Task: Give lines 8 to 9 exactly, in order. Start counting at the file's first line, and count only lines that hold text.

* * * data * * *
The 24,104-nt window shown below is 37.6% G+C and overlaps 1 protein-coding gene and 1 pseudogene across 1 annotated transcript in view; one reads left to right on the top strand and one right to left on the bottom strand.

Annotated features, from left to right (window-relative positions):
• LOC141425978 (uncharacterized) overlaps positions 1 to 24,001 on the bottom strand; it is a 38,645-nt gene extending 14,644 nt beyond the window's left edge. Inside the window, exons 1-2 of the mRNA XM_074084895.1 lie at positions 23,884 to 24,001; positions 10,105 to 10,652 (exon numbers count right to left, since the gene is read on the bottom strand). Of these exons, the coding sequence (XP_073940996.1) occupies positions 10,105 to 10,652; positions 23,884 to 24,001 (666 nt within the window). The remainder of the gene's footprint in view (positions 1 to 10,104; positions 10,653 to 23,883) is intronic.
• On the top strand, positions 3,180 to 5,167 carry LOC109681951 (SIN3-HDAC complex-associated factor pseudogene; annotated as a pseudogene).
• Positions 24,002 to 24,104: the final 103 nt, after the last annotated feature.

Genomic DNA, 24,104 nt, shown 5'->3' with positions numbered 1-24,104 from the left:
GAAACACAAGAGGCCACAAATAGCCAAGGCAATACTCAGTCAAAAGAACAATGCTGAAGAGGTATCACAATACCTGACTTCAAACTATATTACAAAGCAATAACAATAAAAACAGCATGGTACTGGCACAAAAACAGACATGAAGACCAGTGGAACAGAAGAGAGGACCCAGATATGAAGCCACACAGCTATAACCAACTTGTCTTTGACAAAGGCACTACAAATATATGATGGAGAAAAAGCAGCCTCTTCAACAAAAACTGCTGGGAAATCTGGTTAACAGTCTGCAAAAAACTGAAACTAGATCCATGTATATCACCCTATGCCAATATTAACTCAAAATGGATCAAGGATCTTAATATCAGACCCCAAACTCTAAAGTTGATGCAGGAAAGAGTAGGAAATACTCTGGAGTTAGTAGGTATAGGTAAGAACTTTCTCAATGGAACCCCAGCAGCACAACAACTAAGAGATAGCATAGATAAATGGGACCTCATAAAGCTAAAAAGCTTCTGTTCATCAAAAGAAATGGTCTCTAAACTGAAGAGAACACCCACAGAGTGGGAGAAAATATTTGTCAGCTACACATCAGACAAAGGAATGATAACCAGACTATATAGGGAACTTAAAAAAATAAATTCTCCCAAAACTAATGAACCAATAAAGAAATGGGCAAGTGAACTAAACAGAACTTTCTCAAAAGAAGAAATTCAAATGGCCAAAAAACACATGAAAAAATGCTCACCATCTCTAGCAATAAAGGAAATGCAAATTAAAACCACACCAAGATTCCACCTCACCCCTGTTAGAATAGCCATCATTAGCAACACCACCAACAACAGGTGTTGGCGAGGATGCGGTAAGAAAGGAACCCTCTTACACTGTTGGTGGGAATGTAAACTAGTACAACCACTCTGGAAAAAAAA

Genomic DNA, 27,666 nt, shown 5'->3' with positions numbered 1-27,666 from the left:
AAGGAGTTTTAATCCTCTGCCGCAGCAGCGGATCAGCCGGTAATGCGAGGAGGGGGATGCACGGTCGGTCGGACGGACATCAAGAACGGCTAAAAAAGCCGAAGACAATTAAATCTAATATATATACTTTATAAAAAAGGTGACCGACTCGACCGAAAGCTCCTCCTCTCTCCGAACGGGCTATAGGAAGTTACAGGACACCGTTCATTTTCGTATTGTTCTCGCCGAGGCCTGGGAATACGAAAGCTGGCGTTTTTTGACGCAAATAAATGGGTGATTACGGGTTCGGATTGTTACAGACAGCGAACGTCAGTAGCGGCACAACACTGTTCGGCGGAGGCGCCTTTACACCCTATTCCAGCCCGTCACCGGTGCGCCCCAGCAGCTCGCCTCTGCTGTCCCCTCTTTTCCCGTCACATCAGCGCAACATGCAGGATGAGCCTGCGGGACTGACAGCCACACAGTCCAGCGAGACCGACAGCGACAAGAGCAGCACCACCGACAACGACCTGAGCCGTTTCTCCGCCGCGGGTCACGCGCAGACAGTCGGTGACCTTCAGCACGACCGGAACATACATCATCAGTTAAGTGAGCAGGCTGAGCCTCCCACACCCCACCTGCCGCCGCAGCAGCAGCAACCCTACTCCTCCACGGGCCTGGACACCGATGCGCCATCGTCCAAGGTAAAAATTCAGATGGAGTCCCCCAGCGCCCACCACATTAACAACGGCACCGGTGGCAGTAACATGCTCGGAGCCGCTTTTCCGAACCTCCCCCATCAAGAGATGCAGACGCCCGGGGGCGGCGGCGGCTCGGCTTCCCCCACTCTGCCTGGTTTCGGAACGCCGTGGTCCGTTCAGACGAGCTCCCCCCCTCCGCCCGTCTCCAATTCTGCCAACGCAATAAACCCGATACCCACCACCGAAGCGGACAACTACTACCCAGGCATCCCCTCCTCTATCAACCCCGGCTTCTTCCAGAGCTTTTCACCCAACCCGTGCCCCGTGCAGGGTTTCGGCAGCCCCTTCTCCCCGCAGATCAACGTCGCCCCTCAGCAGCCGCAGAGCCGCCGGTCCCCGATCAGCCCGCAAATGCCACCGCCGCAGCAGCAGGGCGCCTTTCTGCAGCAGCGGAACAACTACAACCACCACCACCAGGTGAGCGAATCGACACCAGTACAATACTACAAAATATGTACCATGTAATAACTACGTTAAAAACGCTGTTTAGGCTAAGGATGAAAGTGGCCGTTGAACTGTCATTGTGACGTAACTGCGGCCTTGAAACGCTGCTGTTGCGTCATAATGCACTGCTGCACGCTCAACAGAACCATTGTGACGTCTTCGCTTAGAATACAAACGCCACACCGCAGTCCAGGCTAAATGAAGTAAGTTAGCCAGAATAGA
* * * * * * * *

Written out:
Genomic DNA, 27,666 nt, shown 5'->3' with positions numbered 1-27,666 from the left:
AAGGAGTTTTAATCCTCTGCCGCAGCAGCGGATCAGCCGGTAATGCGAGGAGGGGGATGCACGGTCGGTCGGACGGACATCAAGAACGGCTAAAAAAGCCGAAGACAATTAAATCTAATATATATACTTTATAAAAAAGGTGACCGACTCGACCGAAAGCTCCTCCTCTCTCCGAACGGGCTATAGGAAGTTACAGGACACCGTTCATTTTCGTATTGTTCTCGCCGAGGCCTGGGAATACGAAAGCTGGCGTTTTTTGACGCAAATAAATGGGTGATTACGGGTTCGGATTGTTACAGACAGCGAACGTCAGTAGCGGCACAACACTGTTCGGCGGAGGCGCCTTTACACCCTATTCCAGCCCGTCACCGGTGCGCCCCAGCAGCTCGCCTCTGCTGTCCCCTCTTTTCCCGTCACATCAGCGCAACATGCAGGATGAGCCTGCGGGACTGACAGCCACACAGTCCAGCGAGACCGACAGCGACAAGAGCAGCACCACCGACAACGACCTGAGCCGTTTCTCCGCCGCGGGTCACGCGCAGACAGTCGGTGACCTTCAGCACGACCGGAACATACATCATCAGTTAAGTGAGCAGGCTGAGCCTCCCACACCCCACCTGCCGCCGCAGCAGCAGCAACCCTACTCCTCCACGGGCCTGGACACCGATGCGCCATCGTCCAAGGTAAAAATTCAGATGGAGTCCCCCAGCGCCCACCACATTAACAACGGCACCGGTGGCAGTAACATGCTCGGAGCCGCTTTTCCGAACCTCCCCCATCAAGAGATGCAGACGCCCGGGGGCGGCGGCGGCTCGGCTTCCCCCACTCTGCCTGGTTTCGGAACGCCGTGGTCCGTTCAGACGAGCTCCCCCCCTCCGCCCGTCTCCAATTCTGCCAACGCAATAAACCCGATACCCACCACCGAAGCGGACAACTACTACCCAGGCATCCCCTCCTCTATCAACCCCGGCTTCTTCCAGAGCTTTTCACCCAACCCGTGCCCCGTGCAGGGTTTCGGCAGCCCCTTCTCCCCGCAGATCAACGTCGCCCCTCAGCAGCCGCAGAGCCGCCGGTCCCCGATCAGCCCGCAAATGCCACCGCCGCAGCAGCAGGGCGCCTTTCTGCAGCAGCGGAACAACTACAACCACCACCACCAGGTGAGCGAATCGACACCAGTACAATACTACAAAATATGTACCATGTAATAACTACGTTAAAAACGCTGTTTAGGCTAAGGATGAAAGTGGCCGTTGAACTGTCATTGTGACGTAACTGCGGCCTTGAAACGCTGCTGTTGCGTCATAATGCACTGCTGCACGCTCAACAGAACCATTGTGACGTCTTCGCTTAGAATACAAACGCCACACCGCAGTCCAGGCTAAATGAAGTAAGTTAGCCAGAATAGA